The United States has halved the isolation period for asymptomatic cases to try and limit disruption, while France has ordered companies to have employees work from home at least three days a week.
Contact restrictions were in place in Germany for the second year in a row heading into the New Year, as Europe's biggest economy shuttered nightclubs and forced sports competitions behind closed doors.
Despite facing a much smaller outbreak compared with global virus hotspots, China has not relaxed its "zero Covid" strategy, imposing stay-at-home orders in many parts of the city of Yan'an.
The hundreds of thousands of affected residents there joined the 13 million people in the city of Xi'an, who entered a sixth day of home confinement as China battled its highest daily case numbers in 21 months.
"I'm about to be starved to death," wrote one Xi'an resident on the Twitter-like Weibo platform.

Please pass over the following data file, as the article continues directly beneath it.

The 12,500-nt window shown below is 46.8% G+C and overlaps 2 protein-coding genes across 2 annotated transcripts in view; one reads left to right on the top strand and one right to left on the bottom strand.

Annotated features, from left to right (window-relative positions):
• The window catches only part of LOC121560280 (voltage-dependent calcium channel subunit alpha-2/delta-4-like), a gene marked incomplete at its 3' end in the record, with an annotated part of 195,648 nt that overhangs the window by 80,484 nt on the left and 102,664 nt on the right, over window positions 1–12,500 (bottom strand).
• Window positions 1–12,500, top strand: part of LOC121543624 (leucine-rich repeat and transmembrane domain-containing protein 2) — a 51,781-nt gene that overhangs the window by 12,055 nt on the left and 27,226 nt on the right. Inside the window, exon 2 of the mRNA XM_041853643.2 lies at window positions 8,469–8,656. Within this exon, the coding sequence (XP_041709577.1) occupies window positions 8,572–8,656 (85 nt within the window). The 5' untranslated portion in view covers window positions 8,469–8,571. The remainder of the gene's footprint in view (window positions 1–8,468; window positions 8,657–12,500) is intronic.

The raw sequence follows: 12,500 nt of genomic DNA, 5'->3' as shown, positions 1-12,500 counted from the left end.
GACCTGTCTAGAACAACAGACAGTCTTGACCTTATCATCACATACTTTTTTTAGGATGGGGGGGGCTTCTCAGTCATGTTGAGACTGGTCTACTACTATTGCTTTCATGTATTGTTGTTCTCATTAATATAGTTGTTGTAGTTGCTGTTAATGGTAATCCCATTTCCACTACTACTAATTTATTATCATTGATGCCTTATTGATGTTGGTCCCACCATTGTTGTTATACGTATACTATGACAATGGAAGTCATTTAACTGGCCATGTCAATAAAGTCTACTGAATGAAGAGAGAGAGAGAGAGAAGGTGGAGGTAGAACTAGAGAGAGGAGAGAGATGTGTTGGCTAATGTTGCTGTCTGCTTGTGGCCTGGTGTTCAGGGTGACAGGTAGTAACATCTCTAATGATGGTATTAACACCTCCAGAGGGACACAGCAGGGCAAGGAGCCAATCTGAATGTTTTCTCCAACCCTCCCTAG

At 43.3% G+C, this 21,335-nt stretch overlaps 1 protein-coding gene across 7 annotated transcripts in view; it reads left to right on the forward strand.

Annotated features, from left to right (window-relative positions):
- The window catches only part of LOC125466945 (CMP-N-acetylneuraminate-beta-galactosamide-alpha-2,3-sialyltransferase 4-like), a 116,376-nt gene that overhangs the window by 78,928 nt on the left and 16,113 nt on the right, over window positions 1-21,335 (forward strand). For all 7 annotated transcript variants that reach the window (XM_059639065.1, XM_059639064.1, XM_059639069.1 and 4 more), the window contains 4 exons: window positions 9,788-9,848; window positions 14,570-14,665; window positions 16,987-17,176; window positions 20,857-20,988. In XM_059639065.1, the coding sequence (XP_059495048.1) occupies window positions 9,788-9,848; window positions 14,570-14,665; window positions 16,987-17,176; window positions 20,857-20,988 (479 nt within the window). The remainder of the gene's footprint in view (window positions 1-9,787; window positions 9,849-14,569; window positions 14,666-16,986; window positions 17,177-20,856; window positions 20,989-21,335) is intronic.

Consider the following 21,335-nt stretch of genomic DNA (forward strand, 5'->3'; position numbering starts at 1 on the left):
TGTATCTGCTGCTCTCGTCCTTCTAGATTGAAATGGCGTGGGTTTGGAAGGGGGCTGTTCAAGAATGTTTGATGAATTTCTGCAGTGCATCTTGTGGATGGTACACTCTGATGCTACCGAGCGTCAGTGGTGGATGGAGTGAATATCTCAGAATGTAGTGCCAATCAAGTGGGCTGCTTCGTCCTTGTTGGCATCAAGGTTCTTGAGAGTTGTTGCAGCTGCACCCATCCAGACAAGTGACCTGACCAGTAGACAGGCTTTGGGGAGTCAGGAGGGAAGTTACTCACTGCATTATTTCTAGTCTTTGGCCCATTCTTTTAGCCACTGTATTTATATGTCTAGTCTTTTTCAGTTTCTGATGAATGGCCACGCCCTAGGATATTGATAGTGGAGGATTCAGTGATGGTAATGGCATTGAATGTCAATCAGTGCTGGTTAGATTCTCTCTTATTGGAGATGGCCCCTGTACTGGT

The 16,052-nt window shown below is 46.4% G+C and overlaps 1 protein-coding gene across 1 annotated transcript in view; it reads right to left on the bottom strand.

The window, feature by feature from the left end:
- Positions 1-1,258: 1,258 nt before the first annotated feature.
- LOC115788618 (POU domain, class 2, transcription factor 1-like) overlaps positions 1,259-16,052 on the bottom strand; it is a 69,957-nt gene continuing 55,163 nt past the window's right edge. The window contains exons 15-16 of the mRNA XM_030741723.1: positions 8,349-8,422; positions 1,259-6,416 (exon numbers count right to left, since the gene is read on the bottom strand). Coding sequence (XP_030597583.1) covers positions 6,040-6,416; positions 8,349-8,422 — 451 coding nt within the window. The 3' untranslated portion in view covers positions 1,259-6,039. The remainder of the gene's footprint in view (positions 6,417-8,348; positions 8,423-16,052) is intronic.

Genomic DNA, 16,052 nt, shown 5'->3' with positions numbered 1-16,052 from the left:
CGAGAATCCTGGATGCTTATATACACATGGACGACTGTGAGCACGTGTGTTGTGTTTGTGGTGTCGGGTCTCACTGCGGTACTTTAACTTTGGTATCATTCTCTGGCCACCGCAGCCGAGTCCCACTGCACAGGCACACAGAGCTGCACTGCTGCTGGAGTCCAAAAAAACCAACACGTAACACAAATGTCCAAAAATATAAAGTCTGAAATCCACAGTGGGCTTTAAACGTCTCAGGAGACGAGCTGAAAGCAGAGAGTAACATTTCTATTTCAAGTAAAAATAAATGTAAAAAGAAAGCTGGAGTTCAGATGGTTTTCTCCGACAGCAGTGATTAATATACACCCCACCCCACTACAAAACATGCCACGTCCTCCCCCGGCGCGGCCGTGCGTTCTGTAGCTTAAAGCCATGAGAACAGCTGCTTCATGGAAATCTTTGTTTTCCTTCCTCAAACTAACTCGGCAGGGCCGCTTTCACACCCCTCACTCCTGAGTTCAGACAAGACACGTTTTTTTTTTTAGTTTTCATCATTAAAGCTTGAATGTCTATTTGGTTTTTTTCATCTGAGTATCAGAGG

"There's no food, my housing compound won't let me out, and I'm about to run out of instant noodles... please help!"
Many Xi'an residents have similarly complained on social media about the restrictions, which include a ban on driving and allowing only one member of a household to go outside for groceries every three days.
This lockdown is the most sweeping in China since the similar-sized city of Wuhan was cut off from the world in the early days of the pandemic.
The highly transmissible Omicron variant has propelled the surges in many countries, with the Netherlands and Switzerland both saying Tuesday that it has become the dominant strain in their countries.
France, Britain, Greece and Portugal all reported record daily case numbers on Tuesday, with France reporting almost 180,000 infections in the last 24 hours.
The WHO warned against complacency even though preliminary findings suggest Omicron causes milder disease.
Despite the studies, Omicron's rapid growth "will still result in large numbers of hospitalisations, particularly amongst unvaccinated groups, and cause widespread disruption to health systems and other critical services", warned WHO Europe's Covid Incident Manager Catherine Smallwood.